“Hallelujah” is hands down one of the most magical songs ever written. The way the melody and words snake up to the heavens together makes you grateful to be alive.
Cohen was a master. He gave his whole life to the craft, grappled with religion, sex, our relationships to one another, never swimming in the shallow end for a second.
6. Tom Petty
As a dumb kid obsessed with drummers and guitar players who played 10,000 notes like buzzing bees, I would say, “Petty is cool, but the songs seem so simple … blah blah (insert idiotic cocky dumb kid stuff).” Well, that’s ’cause it takes genius to make things feel simple and TRANSLATE. You try writing something so simple that everyone LOVES it and wants to sing along with it at the Super Bowl. That’s why he played the Super Bowl and you (and I) played your momma’s Tupperware party.
7. Bono and the Edge (U2)
I’m skewed by my feeling that U2’s live shows are the closest things to what I wish all churches felt like—bringing people together and helping one another. They have always CARED about the world and the people in it. Cared about the “least among us.”
You knew you weren’t getting through this without a rant, so here we go, kids. We lack real heroes in rock and hip-hop right now, people brave enough to call down all the evil in this world, people offering paths to remind us to get along with one another and stop destroying the planet. Marvin Gaye did this. Stevie Wonder does this. U2 and Springsteen do this. We need lofty goals, we need to KILL cynicism, and we need to raise the bar.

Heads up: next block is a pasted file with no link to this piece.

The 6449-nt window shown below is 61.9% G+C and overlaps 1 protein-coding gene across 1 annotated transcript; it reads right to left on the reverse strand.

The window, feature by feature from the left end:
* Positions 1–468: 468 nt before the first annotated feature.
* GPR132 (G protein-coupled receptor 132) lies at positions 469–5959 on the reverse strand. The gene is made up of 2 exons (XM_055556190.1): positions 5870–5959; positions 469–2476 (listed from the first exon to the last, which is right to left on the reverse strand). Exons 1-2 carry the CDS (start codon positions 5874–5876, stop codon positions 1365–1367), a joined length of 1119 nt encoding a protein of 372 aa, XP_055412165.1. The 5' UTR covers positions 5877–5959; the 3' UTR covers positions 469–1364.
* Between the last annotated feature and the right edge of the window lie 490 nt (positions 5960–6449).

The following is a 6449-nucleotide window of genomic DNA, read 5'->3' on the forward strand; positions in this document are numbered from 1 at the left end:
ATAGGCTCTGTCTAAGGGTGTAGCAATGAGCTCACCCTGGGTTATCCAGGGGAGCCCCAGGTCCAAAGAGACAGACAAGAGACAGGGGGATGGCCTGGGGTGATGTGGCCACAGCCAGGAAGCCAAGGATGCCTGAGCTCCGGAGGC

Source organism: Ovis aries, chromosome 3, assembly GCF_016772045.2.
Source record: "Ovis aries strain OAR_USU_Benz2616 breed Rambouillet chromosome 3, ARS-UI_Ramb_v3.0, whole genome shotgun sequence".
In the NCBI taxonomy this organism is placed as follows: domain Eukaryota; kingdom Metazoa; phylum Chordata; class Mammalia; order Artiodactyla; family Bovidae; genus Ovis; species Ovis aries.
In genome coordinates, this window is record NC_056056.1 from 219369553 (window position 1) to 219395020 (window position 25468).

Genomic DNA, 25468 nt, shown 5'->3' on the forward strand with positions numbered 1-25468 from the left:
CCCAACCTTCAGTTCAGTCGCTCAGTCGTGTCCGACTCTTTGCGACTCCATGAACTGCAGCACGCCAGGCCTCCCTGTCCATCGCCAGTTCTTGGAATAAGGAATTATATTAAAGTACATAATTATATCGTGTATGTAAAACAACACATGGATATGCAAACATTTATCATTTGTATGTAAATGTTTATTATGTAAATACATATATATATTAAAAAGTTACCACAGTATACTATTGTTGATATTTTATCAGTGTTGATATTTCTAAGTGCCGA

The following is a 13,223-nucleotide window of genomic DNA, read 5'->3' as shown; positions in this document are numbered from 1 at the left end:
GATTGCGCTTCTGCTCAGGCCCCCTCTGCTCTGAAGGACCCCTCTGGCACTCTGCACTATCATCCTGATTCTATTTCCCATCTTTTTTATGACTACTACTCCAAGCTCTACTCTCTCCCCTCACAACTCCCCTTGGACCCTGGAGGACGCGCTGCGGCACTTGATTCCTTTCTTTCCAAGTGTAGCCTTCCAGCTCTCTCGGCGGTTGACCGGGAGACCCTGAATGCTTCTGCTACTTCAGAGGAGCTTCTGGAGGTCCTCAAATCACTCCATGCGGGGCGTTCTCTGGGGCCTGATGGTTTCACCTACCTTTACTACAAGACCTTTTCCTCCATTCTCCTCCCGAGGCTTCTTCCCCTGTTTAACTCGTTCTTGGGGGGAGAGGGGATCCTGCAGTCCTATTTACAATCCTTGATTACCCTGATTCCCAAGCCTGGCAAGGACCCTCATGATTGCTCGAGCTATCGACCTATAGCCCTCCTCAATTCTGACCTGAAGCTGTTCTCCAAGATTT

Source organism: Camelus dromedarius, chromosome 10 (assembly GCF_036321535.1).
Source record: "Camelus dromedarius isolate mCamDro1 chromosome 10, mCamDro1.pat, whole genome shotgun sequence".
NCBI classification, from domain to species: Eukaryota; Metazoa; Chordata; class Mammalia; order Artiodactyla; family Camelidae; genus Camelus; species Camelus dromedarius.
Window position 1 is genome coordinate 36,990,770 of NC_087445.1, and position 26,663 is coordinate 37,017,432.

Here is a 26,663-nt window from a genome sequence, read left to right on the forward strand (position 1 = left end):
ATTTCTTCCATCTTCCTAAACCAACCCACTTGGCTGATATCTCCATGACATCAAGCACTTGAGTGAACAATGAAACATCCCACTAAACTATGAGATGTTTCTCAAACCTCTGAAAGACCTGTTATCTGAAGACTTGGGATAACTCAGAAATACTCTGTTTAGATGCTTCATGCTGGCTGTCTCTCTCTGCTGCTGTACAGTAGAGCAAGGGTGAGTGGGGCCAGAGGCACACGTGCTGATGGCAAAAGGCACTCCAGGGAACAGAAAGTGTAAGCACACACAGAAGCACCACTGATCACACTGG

Fave LPs: Achtung Baby/Joshua Tree
8. Questove/Black Thought (The Roots), also Dice Raw and several brilliant guests
I listen to the Roots on repeat while I throw weights around the backyard. There are beats, chords, and lyrics in these songs that ache to crack the planet in two. Many people first heard of them as Jimmy Fallon’s late night band, but please don’t get it twisted, folks. They have written as much music staking a claim for justice, for a cultural shift, as anyone in the books. They show up over and over and shine a light on every messed up thing in this country, and they do it beautifully, fearlessly, and with funk, soul, and blues oozing from the core of every track. And the CONTENT. It’s all in there: income inequality, police brutality, the drug trade, the search for self, institutional racism, the justice system, climate change—all of it.